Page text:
In 2013, the Accessibility for Manitobans Act (AMA) became law. The Information and Communications accessibility standard section, addresses barriers to accessing information, including information provided on websites. This standard is currently under development; however, it is expected that requirements will follow internationally accepted WCAG, like the AODA. The Government of Manitoba is working to create a more inclusive Manitoba by 2023.

Nova Scotia

In April 2017, Nova Scotia’s Accessibility Act became law, making Nova Scotia the third province to enact accessibility legislation. The act contains a standard for Information and Communications (websites), which are currently in development. The Accessibility Act aims to make Nova Scotia inclusive and barrier-free by 2030.

The Government of Nova Scotia’s multi-year accessibility plan includes the development of a more inclusive website that meets WCAG 2.0 Level AA requirements. Since the Government is working to ‘lead by example’, organizations should also prepare to meet similar web accessibility requirements.

Compliance is mandatory and will have a fine of up to $250,000 for non-compliance.

British Columbia

In 2018, British Columbia proposed the British Columbia Accessibility Act, otherwise known as Bill M 219. The act is aiming to create an accessible British Columbia by 2024, and it includes standards for an accessible internet using WCAG 2.0 Level AA web standards.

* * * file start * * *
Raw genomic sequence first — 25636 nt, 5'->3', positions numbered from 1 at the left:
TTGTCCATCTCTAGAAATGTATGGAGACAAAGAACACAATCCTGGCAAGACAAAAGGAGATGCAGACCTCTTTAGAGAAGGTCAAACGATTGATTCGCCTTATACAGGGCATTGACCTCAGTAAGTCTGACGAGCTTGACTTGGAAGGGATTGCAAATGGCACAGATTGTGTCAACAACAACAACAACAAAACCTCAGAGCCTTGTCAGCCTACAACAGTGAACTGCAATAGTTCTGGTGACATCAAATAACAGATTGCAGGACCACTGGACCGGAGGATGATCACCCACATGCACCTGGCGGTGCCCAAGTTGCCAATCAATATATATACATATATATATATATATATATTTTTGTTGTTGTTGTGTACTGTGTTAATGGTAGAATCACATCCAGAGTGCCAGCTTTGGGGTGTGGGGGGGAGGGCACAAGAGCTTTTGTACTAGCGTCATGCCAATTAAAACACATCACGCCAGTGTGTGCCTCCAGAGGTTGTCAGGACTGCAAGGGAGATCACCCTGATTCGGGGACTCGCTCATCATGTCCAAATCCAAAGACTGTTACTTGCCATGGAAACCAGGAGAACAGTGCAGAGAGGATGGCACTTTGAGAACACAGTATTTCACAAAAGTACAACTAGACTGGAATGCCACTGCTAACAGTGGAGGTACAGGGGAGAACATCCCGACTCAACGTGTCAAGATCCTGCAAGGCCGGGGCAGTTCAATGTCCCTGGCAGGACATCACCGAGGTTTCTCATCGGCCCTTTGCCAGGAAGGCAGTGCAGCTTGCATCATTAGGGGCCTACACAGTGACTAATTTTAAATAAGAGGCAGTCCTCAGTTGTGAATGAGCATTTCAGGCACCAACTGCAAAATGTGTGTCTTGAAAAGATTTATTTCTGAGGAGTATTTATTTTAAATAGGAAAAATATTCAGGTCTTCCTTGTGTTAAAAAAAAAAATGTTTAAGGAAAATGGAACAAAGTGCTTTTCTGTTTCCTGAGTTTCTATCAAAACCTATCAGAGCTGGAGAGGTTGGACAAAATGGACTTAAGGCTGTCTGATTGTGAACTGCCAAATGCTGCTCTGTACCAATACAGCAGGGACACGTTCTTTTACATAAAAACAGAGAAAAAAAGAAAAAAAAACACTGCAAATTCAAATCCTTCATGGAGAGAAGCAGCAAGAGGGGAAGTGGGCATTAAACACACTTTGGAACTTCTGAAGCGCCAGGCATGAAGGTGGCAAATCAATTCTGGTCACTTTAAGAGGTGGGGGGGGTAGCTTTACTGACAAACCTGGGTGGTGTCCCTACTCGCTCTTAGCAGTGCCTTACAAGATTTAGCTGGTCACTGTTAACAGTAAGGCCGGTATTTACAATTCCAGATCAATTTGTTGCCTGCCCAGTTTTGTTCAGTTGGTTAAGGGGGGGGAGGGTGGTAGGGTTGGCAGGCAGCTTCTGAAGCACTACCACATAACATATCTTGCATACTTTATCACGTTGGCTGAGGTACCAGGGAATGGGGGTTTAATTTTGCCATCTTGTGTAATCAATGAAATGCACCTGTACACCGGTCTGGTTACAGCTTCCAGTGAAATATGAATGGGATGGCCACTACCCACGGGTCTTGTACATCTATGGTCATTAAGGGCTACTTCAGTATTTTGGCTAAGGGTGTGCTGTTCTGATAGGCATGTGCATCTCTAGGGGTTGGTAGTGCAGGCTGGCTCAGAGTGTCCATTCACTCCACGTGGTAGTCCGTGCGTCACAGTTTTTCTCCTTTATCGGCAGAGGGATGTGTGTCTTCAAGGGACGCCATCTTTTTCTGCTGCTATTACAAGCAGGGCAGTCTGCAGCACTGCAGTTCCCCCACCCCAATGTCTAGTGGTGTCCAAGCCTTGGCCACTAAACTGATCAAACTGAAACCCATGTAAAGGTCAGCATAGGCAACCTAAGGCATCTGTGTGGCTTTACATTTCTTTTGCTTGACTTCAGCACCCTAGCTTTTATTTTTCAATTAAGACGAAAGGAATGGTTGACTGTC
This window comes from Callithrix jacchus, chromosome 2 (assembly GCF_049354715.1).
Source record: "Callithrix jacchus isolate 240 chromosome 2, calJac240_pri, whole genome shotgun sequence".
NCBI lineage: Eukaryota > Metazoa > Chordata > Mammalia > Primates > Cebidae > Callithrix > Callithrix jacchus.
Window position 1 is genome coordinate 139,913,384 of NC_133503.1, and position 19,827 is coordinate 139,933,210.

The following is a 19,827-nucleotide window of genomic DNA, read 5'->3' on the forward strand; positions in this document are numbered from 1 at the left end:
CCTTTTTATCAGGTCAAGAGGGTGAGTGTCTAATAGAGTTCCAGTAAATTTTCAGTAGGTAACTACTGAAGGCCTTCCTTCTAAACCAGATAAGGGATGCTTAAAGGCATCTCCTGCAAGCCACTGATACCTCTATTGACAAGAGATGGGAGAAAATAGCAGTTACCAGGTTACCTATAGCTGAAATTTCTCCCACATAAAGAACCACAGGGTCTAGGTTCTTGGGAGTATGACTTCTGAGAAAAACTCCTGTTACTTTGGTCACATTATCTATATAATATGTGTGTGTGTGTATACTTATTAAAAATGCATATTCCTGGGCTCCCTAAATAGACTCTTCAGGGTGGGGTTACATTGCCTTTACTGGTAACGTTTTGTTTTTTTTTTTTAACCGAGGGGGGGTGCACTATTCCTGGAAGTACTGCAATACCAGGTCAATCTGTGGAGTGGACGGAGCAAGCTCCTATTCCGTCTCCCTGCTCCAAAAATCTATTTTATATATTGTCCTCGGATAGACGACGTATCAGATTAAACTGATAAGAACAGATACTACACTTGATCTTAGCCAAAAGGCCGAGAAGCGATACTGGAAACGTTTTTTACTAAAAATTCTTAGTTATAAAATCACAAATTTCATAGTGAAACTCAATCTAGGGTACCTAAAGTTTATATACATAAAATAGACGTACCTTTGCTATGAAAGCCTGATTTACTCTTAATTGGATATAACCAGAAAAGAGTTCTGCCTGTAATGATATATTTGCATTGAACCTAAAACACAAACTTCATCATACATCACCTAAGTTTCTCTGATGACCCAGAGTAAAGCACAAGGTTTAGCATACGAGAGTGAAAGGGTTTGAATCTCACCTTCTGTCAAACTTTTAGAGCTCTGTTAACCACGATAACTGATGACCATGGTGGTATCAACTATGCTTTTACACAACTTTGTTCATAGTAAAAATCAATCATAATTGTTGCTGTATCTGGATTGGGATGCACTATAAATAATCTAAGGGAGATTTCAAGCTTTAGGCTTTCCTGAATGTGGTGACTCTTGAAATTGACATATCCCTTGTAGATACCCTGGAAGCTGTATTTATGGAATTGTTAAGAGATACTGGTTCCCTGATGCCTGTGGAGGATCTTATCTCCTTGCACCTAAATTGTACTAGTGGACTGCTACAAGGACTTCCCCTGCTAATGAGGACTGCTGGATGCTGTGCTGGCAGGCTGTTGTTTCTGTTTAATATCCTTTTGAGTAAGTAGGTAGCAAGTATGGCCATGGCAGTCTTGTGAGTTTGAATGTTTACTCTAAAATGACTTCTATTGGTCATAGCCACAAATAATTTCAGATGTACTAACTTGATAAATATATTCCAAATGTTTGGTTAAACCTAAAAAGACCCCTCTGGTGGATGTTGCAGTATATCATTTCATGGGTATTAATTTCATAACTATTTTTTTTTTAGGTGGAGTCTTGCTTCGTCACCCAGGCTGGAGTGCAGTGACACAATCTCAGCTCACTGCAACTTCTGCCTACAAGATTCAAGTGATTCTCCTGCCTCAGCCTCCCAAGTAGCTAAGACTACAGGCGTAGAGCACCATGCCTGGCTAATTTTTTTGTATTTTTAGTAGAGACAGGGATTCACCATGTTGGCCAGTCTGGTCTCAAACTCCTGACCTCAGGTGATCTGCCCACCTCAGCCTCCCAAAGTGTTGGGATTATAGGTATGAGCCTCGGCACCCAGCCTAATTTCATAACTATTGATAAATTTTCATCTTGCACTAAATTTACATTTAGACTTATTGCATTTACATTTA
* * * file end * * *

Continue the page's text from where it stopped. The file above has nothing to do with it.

This Act had its first reading in May 2018, public engagement the fall of 2019, and the Honourable Shane Simpson hoped to have the law in place in 2020. COVID-19 may have derailed these plans, but the law is by no means forgotten. Instead, the pandemic has given businesses a longer grace period to get their websites compliant before this becomes law.

Although the AODA is only enforceable in Ontario, Kathy, Kathleen and Barbara suggested that Alberta communicators who aren’t already part of a national organization with offices in Ontario become familiar with the guidelines as it’s only a matter of time before they will be implemented across Canada. In fact, Manitoba has similar regulations in place.

Other provinces

Even if your province doesn’t have strong web accessibility laws in place, you should become familiar with the guidelines of other provinces. It’s only a matter of time before all provinces implement similar laws.

We are absolutely headed towards a fully barrier-free Canada, mandated by law. Provinces and territories such as Saskatchewan and Yukon, have disability advocates that are putting pressure on their governments to pass accessibility legislation.

If you really aren’t that bothered about following the law, think on this. The Royal Bank of Canada, reported that people with disabilities have spending power of nearly $25 billion every year across Canada. That’s a pretty big chunk of cash to completely ignore!

If you need help to find out if your website is AODA compliant, or if you want to meet accessibility WCAG 2.0 Level AA standards no matter where you are, we can help! We do web accessibility audits and can help with any of your web accessibility needs. Contact us for more information at [email protected] to find out how our team of experts can help you!

Sources:
https://www.essentialaccessibility.com
https://siteimprove.com
https://accessibilitycanada.ca
https://www.ontario.ca